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  • The Crossroads of History

    Posted by Sgt. Mom on May 22nd, 2015 (All posts by )

    Almost four years ago I wrote about how the monuments and artifacts of ancient Egypt were possibly in peril from militant Islam – those grim and sternly bearded fanatics devoted to the principal that nothing rightfully exists before or outside of Islam. It was being suggested then that the Pyramids be covered up – certainly a considerable chore, but their fellow coreligionists energetically set about destroying the ancient Bamiyan Buddhas based on the same argument. So, one might have had good cause four years ago to worry about the relics of pre-Islamic Egypt – temples, monuments, ruined cities and tombs. How many thousands of years’ worth of relics, ornaments and paintings might be at risk? Fortunately for Egypt, it seems that soberer heads have prevailed for now: after all, someday they might want the tourists to come back again.

    It is written in Psalms, “As for man, his days are as grass: as a flower of the field, so he flourisheth.” We die, kingdoms and empires pass in time, but the earth endures as well as those monuments and ruins left behind. Fragments of the past, of our mutual human history usually aren’t as thick on the ground as they are in Egypt, the Middle East, Greece and Italy; if not the cradle of Western civilization, then at the very least the kindergarten playground. So the rest of us have always felt a rather proprietary interest in those relics and places. These were places written of in the Bible, in the Greek and Roman classics, in a thousand epics, poems and legends – Jerusalem, Babylon, Ur of the Chaldees, Ninevah and Tyre, Athens and Sparta … and in travel accounts like Mark Twain’s Innocents Abroad, and for me – Richard Halliburton’s Book of Marvels.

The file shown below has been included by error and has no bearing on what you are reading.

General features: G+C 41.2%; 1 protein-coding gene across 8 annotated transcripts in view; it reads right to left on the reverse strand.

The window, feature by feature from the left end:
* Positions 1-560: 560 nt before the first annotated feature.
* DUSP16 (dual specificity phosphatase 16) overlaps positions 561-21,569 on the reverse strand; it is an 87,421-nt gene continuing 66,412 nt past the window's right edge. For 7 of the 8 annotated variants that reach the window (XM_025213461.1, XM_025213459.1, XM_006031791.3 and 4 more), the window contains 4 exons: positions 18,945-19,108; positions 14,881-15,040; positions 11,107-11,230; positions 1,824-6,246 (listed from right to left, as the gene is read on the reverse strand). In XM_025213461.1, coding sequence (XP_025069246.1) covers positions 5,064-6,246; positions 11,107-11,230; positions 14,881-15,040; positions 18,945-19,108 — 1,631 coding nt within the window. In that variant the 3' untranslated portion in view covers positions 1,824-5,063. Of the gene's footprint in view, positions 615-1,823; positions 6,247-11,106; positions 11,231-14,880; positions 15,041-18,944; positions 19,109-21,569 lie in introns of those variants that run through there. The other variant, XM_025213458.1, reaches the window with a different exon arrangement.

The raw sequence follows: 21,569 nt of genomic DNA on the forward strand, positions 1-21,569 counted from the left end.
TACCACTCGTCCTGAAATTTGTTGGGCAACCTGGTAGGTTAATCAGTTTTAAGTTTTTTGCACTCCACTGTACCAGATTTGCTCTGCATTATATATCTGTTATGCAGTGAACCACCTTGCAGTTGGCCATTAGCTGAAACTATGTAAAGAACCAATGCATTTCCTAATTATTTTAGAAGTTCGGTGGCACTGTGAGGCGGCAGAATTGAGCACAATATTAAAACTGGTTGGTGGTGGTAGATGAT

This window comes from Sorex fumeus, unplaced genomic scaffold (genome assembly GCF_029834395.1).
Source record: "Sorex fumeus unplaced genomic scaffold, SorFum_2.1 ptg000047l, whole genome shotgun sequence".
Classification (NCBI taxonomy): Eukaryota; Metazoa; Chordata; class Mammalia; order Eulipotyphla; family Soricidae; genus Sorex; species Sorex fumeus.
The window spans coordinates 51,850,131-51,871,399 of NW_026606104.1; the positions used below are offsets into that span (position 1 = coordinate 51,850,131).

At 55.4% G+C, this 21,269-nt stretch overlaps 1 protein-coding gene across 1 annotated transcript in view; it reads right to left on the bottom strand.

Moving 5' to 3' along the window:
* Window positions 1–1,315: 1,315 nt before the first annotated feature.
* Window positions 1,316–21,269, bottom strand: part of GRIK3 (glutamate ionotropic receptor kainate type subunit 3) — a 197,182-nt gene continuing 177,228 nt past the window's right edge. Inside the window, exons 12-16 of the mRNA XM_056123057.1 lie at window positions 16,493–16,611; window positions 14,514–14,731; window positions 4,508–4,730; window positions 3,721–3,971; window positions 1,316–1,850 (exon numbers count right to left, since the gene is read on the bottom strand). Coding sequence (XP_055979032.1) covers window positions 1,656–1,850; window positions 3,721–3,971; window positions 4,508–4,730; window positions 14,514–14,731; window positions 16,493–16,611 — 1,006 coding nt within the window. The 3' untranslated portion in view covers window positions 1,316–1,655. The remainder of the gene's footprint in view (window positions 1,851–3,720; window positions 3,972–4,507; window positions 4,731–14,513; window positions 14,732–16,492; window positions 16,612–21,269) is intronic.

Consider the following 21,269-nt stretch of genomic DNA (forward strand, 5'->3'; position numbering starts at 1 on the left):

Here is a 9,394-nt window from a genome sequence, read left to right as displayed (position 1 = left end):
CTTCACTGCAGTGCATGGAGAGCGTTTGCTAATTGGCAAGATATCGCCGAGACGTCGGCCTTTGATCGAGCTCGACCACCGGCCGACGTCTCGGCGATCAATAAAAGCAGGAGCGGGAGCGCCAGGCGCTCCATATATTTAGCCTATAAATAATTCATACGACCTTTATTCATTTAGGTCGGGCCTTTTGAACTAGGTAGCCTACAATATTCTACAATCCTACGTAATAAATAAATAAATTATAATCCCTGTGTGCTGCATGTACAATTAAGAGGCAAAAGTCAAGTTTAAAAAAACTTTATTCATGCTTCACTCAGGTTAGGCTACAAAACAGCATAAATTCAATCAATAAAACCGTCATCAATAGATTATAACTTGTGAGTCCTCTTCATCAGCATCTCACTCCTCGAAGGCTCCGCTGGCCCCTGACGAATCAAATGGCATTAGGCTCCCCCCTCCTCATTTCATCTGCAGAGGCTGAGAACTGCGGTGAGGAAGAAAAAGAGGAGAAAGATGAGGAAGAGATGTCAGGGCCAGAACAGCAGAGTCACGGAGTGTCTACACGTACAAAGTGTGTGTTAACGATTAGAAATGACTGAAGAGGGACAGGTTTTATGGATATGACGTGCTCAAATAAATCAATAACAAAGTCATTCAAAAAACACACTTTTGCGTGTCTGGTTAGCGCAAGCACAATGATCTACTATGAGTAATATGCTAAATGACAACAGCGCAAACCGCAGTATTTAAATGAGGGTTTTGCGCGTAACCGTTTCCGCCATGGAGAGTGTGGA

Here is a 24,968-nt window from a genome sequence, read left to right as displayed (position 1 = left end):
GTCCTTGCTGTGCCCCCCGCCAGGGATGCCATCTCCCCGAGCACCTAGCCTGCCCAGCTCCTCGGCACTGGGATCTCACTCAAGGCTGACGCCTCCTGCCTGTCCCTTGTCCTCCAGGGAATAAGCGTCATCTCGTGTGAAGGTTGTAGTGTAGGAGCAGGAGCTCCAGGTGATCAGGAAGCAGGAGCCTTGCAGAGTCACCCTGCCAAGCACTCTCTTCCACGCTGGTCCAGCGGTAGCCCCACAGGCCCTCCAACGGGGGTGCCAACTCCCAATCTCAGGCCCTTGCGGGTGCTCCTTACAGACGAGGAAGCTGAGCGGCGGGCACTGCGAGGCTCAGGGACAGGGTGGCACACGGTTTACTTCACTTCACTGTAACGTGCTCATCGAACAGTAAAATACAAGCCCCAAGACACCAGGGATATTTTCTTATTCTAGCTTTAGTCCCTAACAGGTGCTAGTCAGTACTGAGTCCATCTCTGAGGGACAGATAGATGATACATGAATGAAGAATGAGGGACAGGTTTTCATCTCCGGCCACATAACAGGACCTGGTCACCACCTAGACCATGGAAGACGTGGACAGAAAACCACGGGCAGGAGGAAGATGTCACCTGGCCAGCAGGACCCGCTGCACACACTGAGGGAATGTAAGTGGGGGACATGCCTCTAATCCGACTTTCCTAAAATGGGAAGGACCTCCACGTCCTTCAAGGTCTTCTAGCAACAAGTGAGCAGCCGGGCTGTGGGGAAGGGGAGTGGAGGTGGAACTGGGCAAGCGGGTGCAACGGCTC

I don’t think many people over a certain age know of syndicated travel writer, adventurer and all-round eccentric Richard Halliburton, whose brilliant heyday was in the mad-and-booming 1920s and the escape-and adventure-starved 1930s. He vanished in mid-Pacific in 1939 in a calculated attempt – in the interests of another series of columns and a book – to cross that ocean in a replica Chinese junk. One of the relics of his evanescent popularity was a copy of the complete Book of Marvels, which belonged to Mom as a teenager, and which I read … or rather, ate up, omnivorously. The original copy (no dusk-jacket, worn green cloth covers, with Mom’s bookplate glued into the front endsheet) might be on my shelves somewhere; if not, it was one of those burned in the 2003 fire which pretty well cleansed this family of all but a few especially precious and portable relics. I am pretty certain that this is where I first read of legendary Palmyra, and Zenobia – the beautiful warrior queen of a desert kingdom, who led a heroic rebellion against Rome with all the usual dramatic success of rebellions against Rome when it was at its imperial height.

    A beautiful city, by all accounts – adorned with all the art and architecture that a wealthy small kingdom at the trading crossroads of the known world, later added onto with whatever Imperial Rome could add and which enthusiasts of the last two centuries could excavate, restore and reconstruct – a wondrous ancient city by all accounts. Reviewing the destruction of the Bamiyan Buddhas, to pre-Islamic relics all across the Middle East and most recently at the site of ancient Hatra and Nimrud, one simply can’t avoid knowing what is in store for Palmyra. And this hurts on such a deep level – that these marvelous buildings, frescoes, statues and all could have endured for so many years will be smashed by barbarians in a few hours or days – and furthermore, barbarians who could not, on the best day they ever had, build something as beautiful and enduring. But then, destruction is always easier than creation.